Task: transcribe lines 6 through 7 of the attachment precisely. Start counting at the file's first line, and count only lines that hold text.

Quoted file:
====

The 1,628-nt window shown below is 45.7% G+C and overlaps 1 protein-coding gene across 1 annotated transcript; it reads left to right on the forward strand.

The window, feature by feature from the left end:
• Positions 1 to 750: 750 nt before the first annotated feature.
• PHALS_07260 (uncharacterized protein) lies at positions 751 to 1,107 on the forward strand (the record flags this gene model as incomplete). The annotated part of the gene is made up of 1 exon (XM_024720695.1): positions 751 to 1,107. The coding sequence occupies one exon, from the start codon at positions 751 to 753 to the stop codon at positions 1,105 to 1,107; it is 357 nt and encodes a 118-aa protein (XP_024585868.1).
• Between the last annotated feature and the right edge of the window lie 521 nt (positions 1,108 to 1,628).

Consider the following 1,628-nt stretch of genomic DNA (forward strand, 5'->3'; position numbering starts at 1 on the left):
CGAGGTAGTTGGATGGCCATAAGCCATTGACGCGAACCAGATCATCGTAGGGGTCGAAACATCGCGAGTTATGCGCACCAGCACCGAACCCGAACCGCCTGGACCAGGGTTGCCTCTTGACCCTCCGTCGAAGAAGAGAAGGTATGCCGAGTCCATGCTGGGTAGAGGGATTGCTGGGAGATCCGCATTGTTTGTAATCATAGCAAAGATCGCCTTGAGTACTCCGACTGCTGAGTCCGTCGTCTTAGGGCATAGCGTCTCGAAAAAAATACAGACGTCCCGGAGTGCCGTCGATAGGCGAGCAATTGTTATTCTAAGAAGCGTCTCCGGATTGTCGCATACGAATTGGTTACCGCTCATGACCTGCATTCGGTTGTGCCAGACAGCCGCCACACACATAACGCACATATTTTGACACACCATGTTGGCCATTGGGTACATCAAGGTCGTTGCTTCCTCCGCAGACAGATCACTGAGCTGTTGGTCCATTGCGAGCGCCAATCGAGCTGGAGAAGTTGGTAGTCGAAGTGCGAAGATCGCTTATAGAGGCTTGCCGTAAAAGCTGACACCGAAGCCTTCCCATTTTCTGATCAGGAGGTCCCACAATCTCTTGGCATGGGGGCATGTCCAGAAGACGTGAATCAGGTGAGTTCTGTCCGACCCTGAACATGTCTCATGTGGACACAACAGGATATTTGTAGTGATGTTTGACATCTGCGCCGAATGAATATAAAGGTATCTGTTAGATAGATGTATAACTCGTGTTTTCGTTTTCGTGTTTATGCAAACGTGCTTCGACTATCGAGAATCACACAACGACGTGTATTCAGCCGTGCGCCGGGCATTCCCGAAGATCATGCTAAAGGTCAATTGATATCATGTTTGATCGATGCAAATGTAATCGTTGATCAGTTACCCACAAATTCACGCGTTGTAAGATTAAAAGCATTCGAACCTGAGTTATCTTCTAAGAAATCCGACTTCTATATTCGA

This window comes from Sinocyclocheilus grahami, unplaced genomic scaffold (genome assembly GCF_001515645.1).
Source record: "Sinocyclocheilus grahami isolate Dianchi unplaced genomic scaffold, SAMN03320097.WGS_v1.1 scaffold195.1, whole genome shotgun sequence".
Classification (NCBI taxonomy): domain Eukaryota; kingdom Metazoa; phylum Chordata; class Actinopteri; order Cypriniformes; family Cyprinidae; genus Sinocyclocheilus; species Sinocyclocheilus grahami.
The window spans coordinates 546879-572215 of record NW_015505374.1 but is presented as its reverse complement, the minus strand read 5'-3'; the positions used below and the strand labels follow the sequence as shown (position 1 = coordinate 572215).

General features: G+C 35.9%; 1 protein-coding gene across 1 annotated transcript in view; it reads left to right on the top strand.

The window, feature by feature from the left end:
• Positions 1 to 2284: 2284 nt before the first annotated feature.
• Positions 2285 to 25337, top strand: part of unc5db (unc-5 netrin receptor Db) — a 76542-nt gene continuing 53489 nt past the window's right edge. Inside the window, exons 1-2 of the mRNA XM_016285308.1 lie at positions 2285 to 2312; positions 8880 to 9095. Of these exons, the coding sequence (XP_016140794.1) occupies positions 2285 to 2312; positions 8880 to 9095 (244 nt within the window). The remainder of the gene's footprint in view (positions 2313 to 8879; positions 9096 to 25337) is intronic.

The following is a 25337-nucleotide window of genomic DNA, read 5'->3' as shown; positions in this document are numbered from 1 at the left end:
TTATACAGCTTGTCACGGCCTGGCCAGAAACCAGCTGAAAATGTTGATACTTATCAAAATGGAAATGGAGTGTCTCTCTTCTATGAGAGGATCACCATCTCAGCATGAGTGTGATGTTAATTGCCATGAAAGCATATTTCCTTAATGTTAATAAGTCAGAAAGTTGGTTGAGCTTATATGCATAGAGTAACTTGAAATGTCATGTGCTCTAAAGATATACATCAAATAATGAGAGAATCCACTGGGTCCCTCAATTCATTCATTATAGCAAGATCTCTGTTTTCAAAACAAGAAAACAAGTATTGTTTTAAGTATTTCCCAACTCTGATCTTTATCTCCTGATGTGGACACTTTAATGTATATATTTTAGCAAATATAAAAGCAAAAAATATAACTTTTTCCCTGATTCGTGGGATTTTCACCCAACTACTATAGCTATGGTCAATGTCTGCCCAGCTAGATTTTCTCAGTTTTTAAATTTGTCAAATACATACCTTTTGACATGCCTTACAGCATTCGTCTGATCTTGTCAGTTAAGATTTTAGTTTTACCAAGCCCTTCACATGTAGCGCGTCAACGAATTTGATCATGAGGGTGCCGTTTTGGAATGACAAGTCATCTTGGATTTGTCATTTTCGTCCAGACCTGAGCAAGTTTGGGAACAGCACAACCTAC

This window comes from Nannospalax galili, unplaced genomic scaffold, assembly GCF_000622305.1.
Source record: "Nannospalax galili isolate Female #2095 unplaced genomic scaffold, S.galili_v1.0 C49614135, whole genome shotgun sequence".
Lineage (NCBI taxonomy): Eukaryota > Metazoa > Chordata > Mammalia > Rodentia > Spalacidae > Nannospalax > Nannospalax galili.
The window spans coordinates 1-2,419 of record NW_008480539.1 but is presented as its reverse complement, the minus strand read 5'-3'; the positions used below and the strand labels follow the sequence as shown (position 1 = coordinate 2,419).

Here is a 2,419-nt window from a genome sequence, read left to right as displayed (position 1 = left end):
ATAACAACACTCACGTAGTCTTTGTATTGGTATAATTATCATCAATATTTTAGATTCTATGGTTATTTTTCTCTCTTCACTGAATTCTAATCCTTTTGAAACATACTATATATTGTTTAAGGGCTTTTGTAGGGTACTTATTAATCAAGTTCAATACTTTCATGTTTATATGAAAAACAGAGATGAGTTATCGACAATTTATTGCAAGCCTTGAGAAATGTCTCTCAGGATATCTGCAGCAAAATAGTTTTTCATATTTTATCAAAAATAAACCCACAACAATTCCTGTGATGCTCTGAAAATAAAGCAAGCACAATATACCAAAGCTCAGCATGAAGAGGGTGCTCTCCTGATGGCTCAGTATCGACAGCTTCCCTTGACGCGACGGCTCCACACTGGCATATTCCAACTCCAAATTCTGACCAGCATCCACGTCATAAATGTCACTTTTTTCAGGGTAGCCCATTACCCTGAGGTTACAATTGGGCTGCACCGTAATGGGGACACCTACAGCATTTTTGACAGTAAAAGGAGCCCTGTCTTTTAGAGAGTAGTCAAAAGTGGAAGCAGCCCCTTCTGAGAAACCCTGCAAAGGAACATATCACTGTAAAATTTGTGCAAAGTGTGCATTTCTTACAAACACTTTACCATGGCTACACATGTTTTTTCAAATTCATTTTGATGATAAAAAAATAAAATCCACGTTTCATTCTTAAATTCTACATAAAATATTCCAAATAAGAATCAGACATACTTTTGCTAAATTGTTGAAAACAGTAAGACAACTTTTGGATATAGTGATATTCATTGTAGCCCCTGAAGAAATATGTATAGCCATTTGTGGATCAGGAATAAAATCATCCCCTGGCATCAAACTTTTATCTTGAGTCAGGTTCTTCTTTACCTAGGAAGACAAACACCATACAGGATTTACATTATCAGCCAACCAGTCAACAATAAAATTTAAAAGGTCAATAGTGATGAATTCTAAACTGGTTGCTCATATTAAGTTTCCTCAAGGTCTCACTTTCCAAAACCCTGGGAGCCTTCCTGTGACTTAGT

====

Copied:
Consider the following 1,628-nt stretch of genomic DNA (forward strand, 5'->3'; position numbering starts at 1 on the left):
CGAGGTAGTTGGATGGCCATAAGCCATTGACGCGAACCAGATCATCGTAGGGGTCGAAACATCGCGAGTTATGCGCACCAGCACCGAACCCGAACCGCCTGGACCAGGGTTGCCTCTTGACCCTCCGTCGAAGAAGAGAAGGTATGCCGAGTCCATGCTGGGTAGAGGGATTGCTGGGAGATCCGCATTGTTTGTAATCATAGCAAAGATCGCCTTGAGTACTCCGACTGCTGAGTCCGTCGTCTTAGGGCATAGCGTCTCGAAAAAAATACAGACGTCCCGGAGTGCCGTCGATAGGCGAGCAATTGTTATTCTAAGAAGCGTCTCCGGATTGTCGCATACGAATTGGTTACCGCTCATGACCTGCATTCGGTTGTGCCAGACAGCCGCCACACACATAACGCACATATTTTGACACACCATGTTGGCCATTGGGTACATCAAGGTCGTTGCTTCCTCCGCAGACAGATCACTGAGCTGTTGGTCCATTGCGAGCGCCAATCGAGCTGGAGAAGTTGGTAGTCGAAGTGCGAAGATCGCTTATAGAGGCTTGCCGTAAAAGCTGACACCGAAGCCTTCCCATTTTCTGATCAGGAGGTCCCACAATCTCTTGGCATGGGGGCATGTCCAGAAGACGTGAATCAGGTGAGTTCTGTCCGACCCTGAACATGTCTCATGTGGACACAACAGGATATTTGTAGTGATGTTTGACATCTGCGCCGAATGAATATAAAGGTATCTGTTAGATAGATGTATAACTCGTGTTTTCGTTTTCGTGTTTATGCAAACGTGCTTCGACTATCGAGAATCACACAACGACGTGTATTCAGCCGTGCGCCGGGCATTCCCGAAGATCATGCTAAAGGTCAATTGATATCATGTTTGATCGATGCAAATGTAATCGTTGATCAGTTACCCACAAATTCACGCGTTGTAAGATTAAAAGCATTCGAACCTGAGTTATCTTCTAAGAAATCCGACTTCTATATTCGA